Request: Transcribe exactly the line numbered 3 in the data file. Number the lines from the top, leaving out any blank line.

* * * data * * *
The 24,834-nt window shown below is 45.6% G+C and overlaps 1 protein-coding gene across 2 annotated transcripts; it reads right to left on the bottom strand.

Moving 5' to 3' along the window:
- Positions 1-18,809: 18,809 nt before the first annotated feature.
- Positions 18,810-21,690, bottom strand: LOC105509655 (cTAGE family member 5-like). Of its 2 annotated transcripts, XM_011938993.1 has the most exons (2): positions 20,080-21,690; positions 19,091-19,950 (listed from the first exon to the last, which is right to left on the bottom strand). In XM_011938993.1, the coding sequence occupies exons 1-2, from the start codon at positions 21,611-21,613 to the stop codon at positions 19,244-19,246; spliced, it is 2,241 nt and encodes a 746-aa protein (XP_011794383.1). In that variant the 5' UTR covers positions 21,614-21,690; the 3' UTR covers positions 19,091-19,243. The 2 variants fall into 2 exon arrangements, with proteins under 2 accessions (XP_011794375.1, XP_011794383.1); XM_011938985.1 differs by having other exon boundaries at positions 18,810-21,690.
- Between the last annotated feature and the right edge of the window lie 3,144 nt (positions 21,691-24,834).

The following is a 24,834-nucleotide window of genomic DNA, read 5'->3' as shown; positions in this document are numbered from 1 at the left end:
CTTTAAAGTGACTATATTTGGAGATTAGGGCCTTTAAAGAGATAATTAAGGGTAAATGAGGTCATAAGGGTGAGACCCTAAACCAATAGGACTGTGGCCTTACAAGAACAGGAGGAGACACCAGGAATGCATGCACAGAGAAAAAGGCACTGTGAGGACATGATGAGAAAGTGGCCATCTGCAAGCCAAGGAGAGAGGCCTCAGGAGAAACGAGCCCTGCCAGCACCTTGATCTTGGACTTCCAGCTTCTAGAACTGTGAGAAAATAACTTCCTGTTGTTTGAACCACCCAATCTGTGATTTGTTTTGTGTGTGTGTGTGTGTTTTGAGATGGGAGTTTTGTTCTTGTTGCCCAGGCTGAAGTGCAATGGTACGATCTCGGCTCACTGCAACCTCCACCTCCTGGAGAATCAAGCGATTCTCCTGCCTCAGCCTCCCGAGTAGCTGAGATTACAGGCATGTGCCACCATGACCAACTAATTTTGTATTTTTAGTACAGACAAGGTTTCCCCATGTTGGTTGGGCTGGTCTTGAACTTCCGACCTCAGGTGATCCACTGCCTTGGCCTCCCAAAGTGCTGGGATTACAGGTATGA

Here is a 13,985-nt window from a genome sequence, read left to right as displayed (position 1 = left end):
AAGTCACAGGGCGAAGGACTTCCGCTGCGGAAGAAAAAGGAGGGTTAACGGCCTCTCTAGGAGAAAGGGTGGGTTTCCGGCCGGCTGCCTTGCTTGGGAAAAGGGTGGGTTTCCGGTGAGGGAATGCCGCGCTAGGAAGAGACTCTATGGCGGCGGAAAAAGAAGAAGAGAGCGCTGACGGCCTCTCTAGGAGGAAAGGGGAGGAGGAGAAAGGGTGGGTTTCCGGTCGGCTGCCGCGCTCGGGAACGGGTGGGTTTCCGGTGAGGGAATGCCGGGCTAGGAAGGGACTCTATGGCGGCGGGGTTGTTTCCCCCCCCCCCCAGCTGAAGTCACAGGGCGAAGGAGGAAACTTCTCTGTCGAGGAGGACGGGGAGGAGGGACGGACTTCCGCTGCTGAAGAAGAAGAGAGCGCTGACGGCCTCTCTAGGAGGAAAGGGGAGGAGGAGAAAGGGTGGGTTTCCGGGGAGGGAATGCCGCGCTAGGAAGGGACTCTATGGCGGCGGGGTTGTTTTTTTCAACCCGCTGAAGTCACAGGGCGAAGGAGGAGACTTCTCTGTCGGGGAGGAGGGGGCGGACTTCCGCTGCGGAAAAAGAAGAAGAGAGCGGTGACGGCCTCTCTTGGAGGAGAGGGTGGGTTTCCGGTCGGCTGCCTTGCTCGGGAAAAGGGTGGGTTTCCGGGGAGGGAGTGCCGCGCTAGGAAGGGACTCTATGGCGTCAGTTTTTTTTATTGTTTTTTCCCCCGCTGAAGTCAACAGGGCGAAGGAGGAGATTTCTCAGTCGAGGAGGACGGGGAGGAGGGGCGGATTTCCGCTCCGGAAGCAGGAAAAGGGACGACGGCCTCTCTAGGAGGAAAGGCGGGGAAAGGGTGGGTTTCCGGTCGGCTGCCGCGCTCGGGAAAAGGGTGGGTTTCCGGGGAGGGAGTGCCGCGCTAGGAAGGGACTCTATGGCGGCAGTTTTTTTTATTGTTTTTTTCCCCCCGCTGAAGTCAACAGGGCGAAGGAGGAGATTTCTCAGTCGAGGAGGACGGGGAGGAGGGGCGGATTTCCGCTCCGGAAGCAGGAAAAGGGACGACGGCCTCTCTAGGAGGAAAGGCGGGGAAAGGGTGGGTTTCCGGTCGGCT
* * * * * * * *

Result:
- Positions 1-18,809: 18,809 nt before the first annotated feature.